brand-new members and a new speaker of the house; a new senate president pro tempore; new house

majority and minority leaders; and three new whips.

The issues facing the legislature, however, were familiar and are the foundation of policymaking:

consideration of a state budget in the face of only slightly improved state revenue; last-minute (literally)

approval of a compromise tax package; establishment of a health insurance exchange, as mandated by

federal law; enactment of implementing legislation for voter-approved constitutional amendments; and

reforms to the public employee pension systems.

For the second year in a row, development of the state's budget — the legislature's primary job —

was not as painful as it had been during the 2009, 2010 and 2011 sessions. The fiscal year 2014 budget is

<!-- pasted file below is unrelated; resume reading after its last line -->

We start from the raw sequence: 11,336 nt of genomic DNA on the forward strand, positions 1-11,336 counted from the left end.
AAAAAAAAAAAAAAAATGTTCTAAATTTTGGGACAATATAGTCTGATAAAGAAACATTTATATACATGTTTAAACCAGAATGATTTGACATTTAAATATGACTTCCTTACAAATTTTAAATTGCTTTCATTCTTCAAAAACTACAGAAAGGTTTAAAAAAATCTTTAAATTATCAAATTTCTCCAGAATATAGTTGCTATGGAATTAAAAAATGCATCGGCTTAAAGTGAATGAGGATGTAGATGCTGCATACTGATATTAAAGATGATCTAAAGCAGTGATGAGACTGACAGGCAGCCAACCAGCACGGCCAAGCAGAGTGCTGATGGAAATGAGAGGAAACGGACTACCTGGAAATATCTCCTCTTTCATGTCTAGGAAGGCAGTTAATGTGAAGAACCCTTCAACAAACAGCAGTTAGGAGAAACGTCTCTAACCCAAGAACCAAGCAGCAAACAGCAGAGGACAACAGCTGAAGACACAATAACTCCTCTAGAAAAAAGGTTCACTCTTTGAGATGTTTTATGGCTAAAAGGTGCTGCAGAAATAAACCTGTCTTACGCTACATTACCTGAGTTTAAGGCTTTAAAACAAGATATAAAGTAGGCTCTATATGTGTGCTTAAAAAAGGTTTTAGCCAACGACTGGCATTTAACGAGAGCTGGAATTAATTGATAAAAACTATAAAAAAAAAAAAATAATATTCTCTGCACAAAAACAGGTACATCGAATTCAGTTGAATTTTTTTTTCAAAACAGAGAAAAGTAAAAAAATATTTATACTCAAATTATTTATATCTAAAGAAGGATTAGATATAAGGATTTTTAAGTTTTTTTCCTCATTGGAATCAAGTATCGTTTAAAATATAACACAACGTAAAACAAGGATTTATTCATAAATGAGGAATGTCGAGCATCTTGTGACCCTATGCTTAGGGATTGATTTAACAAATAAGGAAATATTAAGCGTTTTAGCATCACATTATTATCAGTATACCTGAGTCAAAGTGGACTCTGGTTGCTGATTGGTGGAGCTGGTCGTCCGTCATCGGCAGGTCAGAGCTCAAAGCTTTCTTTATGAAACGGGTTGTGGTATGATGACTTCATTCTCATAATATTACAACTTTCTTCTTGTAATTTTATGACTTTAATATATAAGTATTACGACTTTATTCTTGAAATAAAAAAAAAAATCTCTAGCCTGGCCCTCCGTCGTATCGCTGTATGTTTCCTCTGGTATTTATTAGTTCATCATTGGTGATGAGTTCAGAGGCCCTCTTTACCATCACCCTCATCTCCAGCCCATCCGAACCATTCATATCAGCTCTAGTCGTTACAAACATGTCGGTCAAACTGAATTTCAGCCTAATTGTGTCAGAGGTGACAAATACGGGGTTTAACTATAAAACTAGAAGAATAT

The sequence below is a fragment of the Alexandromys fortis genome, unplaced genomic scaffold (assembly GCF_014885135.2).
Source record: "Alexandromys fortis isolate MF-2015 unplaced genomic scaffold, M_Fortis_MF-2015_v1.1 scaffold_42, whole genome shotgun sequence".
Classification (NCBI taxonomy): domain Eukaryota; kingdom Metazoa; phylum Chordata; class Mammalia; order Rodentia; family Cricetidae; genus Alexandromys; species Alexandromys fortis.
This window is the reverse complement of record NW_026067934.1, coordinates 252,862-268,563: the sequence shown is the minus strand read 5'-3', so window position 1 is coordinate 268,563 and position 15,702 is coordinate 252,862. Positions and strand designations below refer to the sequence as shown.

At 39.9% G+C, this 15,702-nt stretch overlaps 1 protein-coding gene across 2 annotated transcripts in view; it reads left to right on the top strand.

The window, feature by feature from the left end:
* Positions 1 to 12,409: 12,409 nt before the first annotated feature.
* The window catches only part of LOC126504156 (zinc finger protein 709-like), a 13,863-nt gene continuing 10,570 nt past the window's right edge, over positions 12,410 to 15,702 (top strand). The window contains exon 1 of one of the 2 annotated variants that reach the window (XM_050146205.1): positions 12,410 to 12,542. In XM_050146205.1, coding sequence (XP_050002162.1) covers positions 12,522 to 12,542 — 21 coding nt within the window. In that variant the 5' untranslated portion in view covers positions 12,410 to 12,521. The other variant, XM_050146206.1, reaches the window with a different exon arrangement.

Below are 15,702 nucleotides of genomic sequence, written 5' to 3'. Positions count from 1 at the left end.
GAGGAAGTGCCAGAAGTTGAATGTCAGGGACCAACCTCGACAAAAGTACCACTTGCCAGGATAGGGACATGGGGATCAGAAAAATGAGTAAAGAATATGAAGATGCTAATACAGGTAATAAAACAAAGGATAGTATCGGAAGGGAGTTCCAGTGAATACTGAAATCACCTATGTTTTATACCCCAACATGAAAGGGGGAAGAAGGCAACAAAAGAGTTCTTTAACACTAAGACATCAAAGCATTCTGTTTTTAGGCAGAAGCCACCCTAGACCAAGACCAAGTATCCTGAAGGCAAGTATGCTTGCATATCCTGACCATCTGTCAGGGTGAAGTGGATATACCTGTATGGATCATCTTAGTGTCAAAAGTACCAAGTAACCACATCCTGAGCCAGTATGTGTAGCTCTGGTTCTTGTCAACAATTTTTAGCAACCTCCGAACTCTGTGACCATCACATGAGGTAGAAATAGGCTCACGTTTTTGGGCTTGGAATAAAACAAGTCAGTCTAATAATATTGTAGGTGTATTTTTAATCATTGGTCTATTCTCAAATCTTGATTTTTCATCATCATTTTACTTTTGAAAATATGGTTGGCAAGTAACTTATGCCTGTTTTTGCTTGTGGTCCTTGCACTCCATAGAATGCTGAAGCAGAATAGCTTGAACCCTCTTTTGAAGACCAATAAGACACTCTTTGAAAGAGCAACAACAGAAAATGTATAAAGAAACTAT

approximately $5.9 billion — just about the same amount approved by the legislature before the recent

recession and about 4.4% over the current year's budget.

After all-day and all-night discussions among legislators and the executive, the legislature approved

a tax package in the waning moments of the session that was cobbled together from bills heard prior to

and during the session. The bill lowered corporate income tax rates and offered incentives for television

producers and for manufacturers. Additionally, the legislation was designed to ensure that "big-box" stores

pay their fair share of New Mexico taxes and that companies claiming the high-wage jobs tax credit are, in

fact, entitled to it. Controversy about the actual fiscal impact of the tax package and the manner in which

it was approved lingered after the session adjourned.

As in past sessions, the legislature considered and rejected several high-profile controversial issues,


1,300

1,200

1,100

1,000

House

Senate

Total

900

800

700

600

500

400

300

200

100

including proposals to stop issuing driver's

licenses to people in the country illegally, end the

"social promotion" of third grade students who